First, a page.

The impulse to gather wisdom from these women began when I saw Lynne Tillman on a panel for women writers and she highlighted the Catch 22 nature of such a panel: that it was inherently sexist and making women the ‘other.’ Why be classified as a ‘female writer’ not just simply a writer? However because of the gender imbalance in the writing industry i.e. men to women ratio on panels, men’s books getting reviewed more and so forth (lots of statistics available on VIDA) there is a need for such panels. There is a need to create spaces that reset the equilibrium. 

For my book I asked all the women if they had a room of their own, inspired of course by Ms Woolf, and I photographed them in the space in which they write. These are issues that concern me, yet on the other hand I do not believe in gender binaries. I don’t believe men or women innately think differently, though often we are socialised to believe so. In my fiction I have written in the male voice first person, for instance in Cesspools and Treasure Chests published in Gargoyle 62. A fiction writer should be able to give voice to a whole range of experiences. While I value being a female, I also value men. I also love mermaids, witches, unicorns, Kali, Saraswati and fairies.

NT: Does being Australian inform or affect your work, or process?

GD: Being Australian informs and affects my work. Although I live in New York City, I still use Australian spelling. I could never spell mum with an o! I need my u’s in neighbours. I believe ‘whilst’ is not archaic. I have written stories completely in the Australian vernacular for example The Chicken Coop in Australian literary journal Mascara Literary Review. Somewhere Else in Perth based Literary magazine Westerly tells the story of an expatriate Australian family living in Singapore. My identity and my writing is very tied to my connection to the land and to food and to my family so being Australian is a formative part of my work. 

In terms of process, my final years at high school in Sydney (Gleneaon Rudolf Steiner School) only involved subjects that were humanities and creative and all required the completion of an individual project. The Higher School Certificate in New South Wales when I undertook it was very geared towards postmodern considerations and individual thinking and I am sure that influences my process in all my artistic endeavours.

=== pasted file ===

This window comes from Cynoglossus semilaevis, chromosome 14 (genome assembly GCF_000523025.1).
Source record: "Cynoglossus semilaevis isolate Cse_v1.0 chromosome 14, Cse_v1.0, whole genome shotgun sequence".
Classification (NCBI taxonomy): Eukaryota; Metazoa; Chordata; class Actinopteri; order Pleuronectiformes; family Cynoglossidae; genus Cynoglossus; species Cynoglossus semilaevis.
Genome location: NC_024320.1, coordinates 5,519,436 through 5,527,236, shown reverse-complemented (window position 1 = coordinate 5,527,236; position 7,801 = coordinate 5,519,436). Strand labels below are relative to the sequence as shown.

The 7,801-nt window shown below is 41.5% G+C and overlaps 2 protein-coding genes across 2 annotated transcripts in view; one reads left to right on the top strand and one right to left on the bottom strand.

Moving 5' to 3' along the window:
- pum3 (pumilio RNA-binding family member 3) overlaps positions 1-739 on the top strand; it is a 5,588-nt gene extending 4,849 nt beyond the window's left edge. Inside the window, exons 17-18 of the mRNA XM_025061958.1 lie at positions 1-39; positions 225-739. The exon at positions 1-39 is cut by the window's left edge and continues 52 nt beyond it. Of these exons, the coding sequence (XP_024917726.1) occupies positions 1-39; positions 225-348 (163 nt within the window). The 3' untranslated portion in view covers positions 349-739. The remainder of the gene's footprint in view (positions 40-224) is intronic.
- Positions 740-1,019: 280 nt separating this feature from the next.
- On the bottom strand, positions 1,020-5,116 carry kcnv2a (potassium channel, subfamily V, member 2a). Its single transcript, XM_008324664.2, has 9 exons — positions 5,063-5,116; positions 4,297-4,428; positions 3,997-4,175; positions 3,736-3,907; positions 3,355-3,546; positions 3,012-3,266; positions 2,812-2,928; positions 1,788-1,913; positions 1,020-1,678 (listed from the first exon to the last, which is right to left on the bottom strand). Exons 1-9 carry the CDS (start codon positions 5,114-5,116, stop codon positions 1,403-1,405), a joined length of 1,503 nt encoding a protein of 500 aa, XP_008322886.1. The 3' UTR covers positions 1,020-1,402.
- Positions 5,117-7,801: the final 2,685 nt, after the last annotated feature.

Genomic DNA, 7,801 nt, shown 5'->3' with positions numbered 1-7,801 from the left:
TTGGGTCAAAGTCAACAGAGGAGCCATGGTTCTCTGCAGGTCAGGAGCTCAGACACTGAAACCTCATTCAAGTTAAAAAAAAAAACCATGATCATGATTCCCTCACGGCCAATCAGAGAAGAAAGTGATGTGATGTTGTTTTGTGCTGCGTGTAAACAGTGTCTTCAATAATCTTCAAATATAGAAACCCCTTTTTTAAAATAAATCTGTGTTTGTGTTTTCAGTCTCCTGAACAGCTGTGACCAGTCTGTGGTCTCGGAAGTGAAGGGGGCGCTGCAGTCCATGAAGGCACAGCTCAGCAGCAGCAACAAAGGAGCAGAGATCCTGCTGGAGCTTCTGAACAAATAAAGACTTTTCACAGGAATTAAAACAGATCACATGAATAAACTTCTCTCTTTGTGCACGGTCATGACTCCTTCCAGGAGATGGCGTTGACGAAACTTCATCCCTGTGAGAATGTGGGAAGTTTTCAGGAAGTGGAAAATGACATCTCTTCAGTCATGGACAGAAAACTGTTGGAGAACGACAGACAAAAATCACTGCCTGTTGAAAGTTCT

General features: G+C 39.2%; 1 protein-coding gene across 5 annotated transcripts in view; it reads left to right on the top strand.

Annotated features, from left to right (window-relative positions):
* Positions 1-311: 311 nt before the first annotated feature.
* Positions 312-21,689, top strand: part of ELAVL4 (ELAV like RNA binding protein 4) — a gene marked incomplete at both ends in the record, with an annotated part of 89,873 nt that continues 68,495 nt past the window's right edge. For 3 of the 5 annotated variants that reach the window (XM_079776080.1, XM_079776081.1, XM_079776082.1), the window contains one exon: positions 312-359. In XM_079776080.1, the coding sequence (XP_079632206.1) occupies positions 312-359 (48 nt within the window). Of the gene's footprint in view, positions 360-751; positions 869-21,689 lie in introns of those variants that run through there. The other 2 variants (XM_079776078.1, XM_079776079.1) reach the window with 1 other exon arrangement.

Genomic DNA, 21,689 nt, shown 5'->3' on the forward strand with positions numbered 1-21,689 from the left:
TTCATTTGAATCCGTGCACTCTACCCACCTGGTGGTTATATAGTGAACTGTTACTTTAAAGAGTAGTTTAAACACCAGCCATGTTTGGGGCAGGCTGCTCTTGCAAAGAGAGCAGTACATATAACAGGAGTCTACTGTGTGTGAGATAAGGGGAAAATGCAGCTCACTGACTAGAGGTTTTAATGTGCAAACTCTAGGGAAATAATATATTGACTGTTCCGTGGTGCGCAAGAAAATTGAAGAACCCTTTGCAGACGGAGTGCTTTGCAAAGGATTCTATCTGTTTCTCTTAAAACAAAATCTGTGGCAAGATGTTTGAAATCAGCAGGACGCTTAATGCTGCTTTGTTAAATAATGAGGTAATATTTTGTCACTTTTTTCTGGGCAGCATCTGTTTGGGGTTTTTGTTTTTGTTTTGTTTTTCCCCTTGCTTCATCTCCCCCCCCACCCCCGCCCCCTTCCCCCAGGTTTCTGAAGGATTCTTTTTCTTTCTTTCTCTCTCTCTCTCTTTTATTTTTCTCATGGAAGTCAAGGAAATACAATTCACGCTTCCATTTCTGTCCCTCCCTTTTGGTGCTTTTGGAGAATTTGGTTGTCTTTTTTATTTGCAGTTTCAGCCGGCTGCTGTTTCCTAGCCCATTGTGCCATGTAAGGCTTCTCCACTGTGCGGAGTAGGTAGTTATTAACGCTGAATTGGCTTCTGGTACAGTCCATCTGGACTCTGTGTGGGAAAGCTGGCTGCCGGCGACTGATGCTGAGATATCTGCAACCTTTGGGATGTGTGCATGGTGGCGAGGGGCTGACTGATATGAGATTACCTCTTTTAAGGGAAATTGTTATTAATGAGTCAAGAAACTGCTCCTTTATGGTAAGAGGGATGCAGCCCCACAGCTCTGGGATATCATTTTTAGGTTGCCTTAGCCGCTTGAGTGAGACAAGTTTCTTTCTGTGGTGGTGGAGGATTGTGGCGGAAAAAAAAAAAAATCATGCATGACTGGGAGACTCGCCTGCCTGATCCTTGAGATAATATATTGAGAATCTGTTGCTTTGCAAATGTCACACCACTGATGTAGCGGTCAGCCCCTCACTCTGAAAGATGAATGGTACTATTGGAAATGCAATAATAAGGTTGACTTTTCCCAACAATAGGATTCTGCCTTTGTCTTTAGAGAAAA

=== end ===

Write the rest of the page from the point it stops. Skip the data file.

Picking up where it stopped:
NT: How do you discover that “I” existing between two countries and cultures?

GD: I was born in Australia, then moved to Singapore and then Dubai before moving back to Singapore and then Australia, though my parents remained in Dubai since our initial move there in 1991 so I am straddling more than two countries and cultures. I am a multiplicity of countries and cultures. I have lived in New York City for six years now and before that I spent a little while in Amsterdam cleaning toilets and making beds at a hostel called The Flying Pig. My father is a pilot so I am blessed with free and cheap travel and have been to over 40 countries, though I have let my roots grow into the Lower East Side of Manhattan for the time being. Maybe this longing for my family in Australia can drive my work as I let myself dwell in images of the past.  Food and land tend to ground my stories in place and experience but I have never had one home. Wherever I am, I am always missing something or someone whether that is a culture or a family member and friend. This multiplicity, though at sometimes feels fractured, also means I have a have a deep well of memories that my mind flickers between, which is useful in an artist’s tool box.